Since the 1980s, the prevalence of those with Autism associated with science, computing and other hi-tech industries, has once again singled out Autism as being a primarily male condition.
Diagnosing famous scientists, engineers, and computer scientists with autism has become both a parlour game and a cottage industry—Albert Einstein, Paul Dirac, Bill Gates, and Isaac Newton are among the most commonly cited in this category.
Contemporary understandings of geek masculinity have become one of the more common, gendered screens through which autism is now understood.
According to the Extreme Male Brain (EMB) theory of autism, people with autism possess hyper-male brains, therefore the existence and/or severity of their Autism, can be graded based on a scale that views those who are less adept at systemizing tasks (mostly women) as non-autistic, and those with extremely high systemizing abilities (mainly men) as being people with Autism.
To achieve this male and female interests are categorized as either “systemizing” or its opposite, “empathizing,” and then placed along a scale that grades from female to male to the extreme male (or autistic).
In particular, the EMB theory takes the form of a “double hierarchy,” in which an established series (e.g., male-female) forms the basis for a second series (systemizing-empathizing).
In a 2009 study Baron-Cohen co-authored with Bonnie Auyeung, et al., the authors provide these points of evidence for their extreme male brain theory:
-“The typical male brain is heavier than the female brain and individuals with autism have heavier brains than typical males”.
-“The amygdala is also disproportionately large in boys compared to girls … and children with autism have enlarged amygdala”.
Not only does this evidentiary criteria over emphasize differences between those with autism and those without; but it also forces males and females further apart by exaggerating the differences between average women, average men, and autistic people.
Further to this Baron-Cohen claims men are more interested in systemizing tasks, such as engineering, computer programming, and mathematics, or hobbies based on mechanics, construction, and categorizing—metalworking, boat-building, crafting musical instruments, even bird-spotting.
Whereas women tend to enjoy “having supper with friends, advising them on relationship problems, or caring for people or pets, or working for volunteer phone-lines listening to depressed, hurt, needy, or even suicidal anonymous callers”.
Based on these insights, Baron-Cohen devised a series of three tests:
-The systemizing quotient (SQ),
-The empathizing quotient (EQ),
-The Autism quotient (AQ).
All of which reflect his predetermined, gendered notions of male and female-appropriate activities.
On the Systemizing Quotient Test, testers are asked to rank their answers on a Likert scale to such questions as -“If I were buying a car, I would want to obtain specific information about its engine capacity” and “If there was a problem with the electrical wiring in my home, I’d be able to fix it myself”.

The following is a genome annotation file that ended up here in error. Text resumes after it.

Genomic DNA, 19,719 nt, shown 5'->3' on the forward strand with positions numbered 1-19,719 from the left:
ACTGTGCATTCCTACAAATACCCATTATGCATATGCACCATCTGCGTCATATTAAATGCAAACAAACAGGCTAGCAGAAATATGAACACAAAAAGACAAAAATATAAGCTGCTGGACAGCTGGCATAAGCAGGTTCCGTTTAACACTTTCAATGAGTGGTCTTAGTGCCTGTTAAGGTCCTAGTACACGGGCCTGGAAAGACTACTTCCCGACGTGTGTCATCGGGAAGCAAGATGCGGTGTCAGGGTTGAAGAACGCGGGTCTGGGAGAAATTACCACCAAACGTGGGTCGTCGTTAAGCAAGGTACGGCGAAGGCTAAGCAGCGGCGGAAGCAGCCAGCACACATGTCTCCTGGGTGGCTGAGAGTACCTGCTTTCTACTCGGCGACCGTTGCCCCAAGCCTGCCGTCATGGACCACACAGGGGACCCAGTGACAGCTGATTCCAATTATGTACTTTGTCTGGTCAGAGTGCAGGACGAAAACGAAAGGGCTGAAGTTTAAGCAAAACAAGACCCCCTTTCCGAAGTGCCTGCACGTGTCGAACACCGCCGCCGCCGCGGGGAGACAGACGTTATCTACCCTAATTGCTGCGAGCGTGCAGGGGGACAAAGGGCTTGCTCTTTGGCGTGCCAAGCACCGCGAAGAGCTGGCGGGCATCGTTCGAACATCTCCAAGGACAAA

Meanwhile, the Empathy Quotient test includes such prompts as “I try to keep up with the current trends and fashions” and “When I talk to people, I tend to talk about their experiences rather than my own”.
In these prompts it can be seen that stereotypically masculine activities are assumed to reflect systemizing, while stereotypically feminine activities are assumed to reflect empathizing.
Clearly, these questions can easily be seen to reflect socialization as well as biology.
In 2006, Sally Wheelwright, Baron-Cohen, and their collaborators published a revised version of the SQ, the SQ-R, which included a wider range of questions about systemizing.
The original SQ, the authors admitted, “Were drawn primarily from traditionally male domains.” For this reason, the SQ-R included “more items that might be relevant to females in the general population,” a feature that would allow the researchers to determine whether men would continue to score higher on the SQ “even with the inclusion of items selected from traditionally female domains” (Wheelwright et al).
Some of the new prompts included “When I have a lot of shopping to do, I like to plan which shops I am going to visit and in what order” and “My clothes are not carefully organised into different types in my wardrobe” (answering “no” on this prompt presumably indicates an SQ type of brain).
The SQ-R successfully shifted the results. In the original SQ, men had a higher mean score on 86 percent of the questions, while women had a higher mean on only 13.2 percent. In the revised version, men scored higher on 68 percent and women on 32 percent—a rather dramatic shift in the sex ratio.
The SQ-R itself demonstrates that these sex differences may largely be an artefact of the testing prompts and the specific mix of questions applied.
One might therefore, hypothesize that the SQ could be revised even further in ways that would more drastically equalize the scores.
This article consists of excerpts form an academic paper written by J. Jack and published in 2011.
- “The Extreme Male Brain?” Questioning The Gendering of Autism. (seventhvoice.wordpress.com)
- New study finds that individuals with Asperger’s Syndrome don’t lack empathy – in fact if anything they empathize too much (seventhvoice.wordpress.com)